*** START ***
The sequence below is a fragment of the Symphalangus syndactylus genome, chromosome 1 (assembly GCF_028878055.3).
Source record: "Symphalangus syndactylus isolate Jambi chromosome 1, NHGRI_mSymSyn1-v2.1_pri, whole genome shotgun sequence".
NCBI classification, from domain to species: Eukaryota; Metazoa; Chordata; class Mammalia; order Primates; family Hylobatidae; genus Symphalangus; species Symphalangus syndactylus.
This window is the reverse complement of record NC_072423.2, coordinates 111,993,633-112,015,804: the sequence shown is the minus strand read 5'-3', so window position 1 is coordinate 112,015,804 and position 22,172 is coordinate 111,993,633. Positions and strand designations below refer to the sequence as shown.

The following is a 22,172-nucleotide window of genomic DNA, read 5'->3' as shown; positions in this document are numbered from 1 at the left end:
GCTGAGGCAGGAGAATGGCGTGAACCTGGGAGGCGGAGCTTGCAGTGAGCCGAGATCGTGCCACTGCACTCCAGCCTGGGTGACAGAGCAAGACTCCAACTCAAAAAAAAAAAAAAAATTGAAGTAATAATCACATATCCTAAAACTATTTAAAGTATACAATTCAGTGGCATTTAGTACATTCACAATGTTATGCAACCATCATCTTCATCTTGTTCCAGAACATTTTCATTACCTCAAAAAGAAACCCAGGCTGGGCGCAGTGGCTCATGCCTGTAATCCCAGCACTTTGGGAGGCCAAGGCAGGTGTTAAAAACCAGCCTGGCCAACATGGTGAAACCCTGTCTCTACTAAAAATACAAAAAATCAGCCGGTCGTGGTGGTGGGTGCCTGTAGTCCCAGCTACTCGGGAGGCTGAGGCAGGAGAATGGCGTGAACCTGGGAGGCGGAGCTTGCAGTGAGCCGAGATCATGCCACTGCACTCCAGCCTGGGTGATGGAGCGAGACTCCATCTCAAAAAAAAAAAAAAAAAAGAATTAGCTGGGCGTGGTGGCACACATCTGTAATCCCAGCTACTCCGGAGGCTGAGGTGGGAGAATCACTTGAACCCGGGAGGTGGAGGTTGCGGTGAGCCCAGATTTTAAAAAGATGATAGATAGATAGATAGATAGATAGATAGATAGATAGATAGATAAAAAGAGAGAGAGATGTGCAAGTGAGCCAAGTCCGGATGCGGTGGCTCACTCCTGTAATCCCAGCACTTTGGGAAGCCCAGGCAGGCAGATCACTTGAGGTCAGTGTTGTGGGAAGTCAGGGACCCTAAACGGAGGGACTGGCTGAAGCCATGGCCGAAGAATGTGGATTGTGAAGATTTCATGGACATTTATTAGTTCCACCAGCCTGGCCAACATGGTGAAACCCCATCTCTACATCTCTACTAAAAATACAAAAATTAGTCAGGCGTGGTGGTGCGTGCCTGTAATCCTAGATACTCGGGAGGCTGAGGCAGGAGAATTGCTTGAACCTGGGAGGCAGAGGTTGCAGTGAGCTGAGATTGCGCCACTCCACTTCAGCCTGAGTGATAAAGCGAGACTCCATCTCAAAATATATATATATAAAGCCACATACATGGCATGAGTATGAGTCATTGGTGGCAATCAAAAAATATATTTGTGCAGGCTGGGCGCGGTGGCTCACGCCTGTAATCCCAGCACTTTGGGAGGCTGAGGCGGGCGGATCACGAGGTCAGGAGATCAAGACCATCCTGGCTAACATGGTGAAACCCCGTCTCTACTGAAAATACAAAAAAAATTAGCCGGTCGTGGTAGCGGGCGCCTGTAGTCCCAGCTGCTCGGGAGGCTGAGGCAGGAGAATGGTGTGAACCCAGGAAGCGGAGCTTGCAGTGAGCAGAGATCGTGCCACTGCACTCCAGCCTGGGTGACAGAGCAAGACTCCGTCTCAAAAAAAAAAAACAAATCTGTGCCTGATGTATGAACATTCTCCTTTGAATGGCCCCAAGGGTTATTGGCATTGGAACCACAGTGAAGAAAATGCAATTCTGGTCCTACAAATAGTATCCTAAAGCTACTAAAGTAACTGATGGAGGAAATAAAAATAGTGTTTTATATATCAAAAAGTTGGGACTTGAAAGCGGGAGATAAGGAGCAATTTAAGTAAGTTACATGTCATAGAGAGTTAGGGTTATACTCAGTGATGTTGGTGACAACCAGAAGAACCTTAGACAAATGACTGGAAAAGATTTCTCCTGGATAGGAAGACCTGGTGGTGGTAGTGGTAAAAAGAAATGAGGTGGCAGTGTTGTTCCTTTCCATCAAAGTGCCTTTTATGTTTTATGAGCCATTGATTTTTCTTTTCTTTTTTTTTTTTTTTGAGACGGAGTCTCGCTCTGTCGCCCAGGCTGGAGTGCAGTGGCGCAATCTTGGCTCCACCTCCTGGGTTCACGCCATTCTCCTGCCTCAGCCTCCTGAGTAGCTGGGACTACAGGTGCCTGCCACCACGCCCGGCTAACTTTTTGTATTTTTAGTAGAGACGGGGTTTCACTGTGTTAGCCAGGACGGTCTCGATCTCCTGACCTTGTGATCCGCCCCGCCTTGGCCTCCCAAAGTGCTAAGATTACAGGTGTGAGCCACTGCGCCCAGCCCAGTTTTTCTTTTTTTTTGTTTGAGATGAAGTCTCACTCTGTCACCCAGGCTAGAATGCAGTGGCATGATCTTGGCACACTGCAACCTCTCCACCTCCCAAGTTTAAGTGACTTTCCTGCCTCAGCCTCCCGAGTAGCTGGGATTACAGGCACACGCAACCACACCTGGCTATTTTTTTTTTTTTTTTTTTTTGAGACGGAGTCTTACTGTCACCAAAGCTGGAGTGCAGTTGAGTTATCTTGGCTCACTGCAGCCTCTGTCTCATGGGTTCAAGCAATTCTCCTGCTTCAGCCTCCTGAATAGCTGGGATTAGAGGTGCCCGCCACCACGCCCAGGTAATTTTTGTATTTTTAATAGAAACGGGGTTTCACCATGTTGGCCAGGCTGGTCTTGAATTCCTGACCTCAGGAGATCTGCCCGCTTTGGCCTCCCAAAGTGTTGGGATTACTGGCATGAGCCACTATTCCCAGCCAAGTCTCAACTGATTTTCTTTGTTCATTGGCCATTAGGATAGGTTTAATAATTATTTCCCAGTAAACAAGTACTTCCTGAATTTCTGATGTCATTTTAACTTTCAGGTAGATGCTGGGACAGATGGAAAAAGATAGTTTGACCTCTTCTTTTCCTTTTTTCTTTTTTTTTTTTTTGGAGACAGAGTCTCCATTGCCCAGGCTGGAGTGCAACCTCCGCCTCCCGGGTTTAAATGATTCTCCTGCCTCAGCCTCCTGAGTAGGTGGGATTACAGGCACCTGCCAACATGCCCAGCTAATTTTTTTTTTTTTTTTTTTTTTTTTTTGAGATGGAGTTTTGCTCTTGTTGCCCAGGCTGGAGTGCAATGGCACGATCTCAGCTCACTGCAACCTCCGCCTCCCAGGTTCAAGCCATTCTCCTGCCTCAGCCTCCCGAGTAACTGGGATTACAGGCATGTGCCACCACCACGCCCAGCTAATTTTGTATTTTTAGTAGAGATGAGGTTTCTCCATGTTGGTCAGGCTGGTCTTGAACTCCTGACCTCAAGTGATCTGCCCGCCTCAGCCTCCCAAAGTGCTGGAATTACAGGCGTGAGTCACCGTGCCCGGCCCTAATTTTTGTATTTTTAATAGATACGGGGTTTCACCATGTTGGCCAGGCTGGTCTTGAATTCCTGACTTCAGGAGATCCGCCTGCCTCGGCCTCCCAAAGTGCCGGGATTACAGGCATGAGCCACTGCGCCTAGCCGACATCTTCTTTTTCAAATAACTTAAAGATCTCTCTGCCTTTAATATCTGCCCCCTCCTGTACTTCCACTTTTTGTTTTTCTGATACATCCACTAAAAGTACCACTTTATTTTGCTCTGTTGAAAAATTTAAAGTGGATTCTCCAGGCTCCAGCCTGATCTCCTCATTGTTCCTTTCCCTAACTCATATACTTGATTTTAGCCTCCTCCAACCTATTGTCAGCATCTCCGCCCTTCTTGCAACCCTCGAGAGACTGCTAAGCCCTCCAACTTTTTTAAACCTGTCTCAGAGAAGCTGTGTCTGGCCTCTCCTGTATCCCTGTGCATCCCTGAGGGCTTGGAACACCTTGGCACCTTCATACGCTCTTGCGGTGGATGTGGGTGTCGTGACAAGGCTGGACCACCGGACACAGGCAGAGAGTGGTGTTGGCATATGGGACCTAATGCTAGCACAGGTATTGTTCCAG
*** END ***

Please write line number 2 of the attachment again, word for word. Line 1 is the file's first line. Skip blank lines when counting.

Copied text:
Source record: "Symphalangus syndactylus isolate Jambi chromosome 1, NHGRI_mSymSyn1-v2.1_pri, whole genome shotgun sequence".